Additionally, providers of telehealth must navigate the often incongruous relationship between state and federal laws, and juggle compliance with overlapping state and federal requirements. For example, telehealth providers must ensure compliance with both state and federal privacy laws, a difficult task as states expand the types of technology providers can use for telehealth services. Similarly, when taking advantage of expanded telehealth options on a state level, providers must consider whether federal law imposes any additional obligations. For example, under Connecticut’s new law, providers utilizing telehealth technology to prescribe controlled substances must remain in compliance with the federal Ryan Haight Act, the law regulating the use of telehealth to prescribe controlled substances on a federal level, which contains obligations above and beyond those in the Connecticut law. In addition, federal laws like the Telephone Consumer Protection Act (TCPA), which regulates telemarketing calls and text messages, may create obstacles for providers hoping to engage patients through the use of services like automated appointment reminders or seasonal wellness alerts (such as encouraging patients to receive flu shots).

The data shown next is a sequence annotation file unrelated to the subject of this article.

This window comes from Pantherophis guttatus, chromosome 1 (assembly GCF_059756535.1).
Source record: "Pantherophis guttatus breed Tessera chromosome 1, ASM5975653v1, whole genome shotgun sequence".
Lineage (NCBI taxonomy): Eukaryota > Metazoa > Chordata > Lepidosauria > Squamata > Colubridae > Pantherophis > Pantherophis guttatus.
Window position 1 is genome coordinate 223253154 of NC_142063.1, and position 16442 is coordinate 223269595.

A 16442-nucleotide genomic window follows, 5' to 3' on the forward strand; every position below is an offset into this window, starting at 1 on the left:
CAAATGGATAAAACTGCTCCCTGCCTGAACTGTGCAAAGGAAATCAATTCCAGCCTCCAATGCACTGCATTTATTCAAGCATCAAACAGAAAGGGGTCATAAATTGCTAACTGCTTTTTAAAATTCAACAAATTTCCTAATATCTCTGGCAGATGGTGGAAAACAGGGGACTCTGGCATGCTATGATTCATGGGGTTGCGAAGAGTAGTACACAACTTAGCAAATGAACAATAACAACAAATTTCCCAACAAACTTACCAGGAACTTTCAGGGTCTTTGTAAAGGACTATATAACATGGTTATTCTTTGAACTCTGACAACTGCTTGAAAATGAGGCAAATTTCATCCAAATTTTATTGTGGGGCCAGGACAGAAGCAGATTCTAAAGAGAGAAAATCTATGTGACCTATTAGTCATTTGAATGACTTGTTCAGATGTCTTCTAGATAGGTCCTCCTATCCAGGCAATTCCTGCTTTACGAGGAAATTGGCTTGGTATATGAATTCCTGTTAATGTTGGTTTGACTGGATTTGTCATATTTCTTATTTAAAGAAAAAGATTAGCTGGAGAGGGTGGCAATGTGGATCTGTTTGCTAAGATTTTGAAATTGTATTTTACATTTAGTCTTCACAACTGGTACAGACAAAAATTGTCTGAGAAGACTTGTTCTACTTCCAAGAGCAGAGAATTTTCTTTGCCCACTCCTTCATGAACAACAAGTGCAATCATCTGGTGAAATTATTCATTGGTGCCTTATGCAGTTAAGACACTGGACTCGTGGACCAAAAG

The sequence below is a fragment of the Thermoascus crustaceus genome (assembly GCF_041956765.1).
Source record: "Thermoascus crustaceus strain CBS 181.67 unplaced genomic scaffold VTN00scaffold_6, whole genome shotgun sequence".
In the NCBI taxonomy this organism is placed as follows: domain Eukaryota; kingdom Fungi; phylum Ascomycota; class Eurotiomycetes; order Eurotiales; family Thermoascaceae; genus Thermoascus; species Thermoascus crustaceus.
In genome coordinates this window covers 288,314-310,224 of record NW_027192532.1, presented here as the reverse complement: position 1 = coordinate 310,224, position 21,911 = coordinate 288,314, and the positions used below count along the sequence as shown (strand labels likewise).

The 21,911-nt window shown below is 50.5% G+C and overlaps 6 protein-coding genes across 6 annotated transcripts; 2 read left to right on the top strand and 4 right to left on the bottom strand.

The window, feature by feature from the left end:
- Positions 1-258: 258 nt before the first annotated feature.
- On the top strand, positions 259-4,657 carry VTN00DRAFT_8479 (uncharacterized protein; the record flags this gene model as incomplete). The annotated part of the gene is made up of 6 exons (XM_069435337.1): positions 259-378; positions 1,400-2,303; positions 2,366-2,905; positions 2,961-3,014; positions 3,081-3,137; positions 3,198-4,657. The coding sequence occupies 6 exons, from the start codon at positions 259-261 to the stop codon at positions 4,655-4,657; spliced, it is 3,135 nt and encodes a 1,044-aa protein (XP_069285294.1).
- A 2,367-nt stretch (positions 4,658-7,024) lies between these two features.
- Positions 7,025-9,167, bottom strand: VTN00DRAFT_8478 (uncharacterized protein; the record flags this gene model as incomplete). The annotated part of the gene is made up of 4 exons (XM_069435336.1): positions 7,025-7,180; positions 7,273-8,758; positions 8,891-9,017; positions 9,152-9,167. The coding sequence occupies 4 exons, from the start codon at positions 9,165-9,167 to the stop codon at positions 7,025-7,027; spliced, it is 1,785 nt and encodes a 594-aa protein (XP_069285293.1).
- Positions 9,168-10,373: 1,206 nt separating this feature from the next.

Moses & Singer’s Healthcare Department monitors developments in the regulation of telehealth services on both a state and federal level. For more information on the services we provide regarding telehealth, contact Healthcare Department Chair Linda Malek at (212) 554-7814.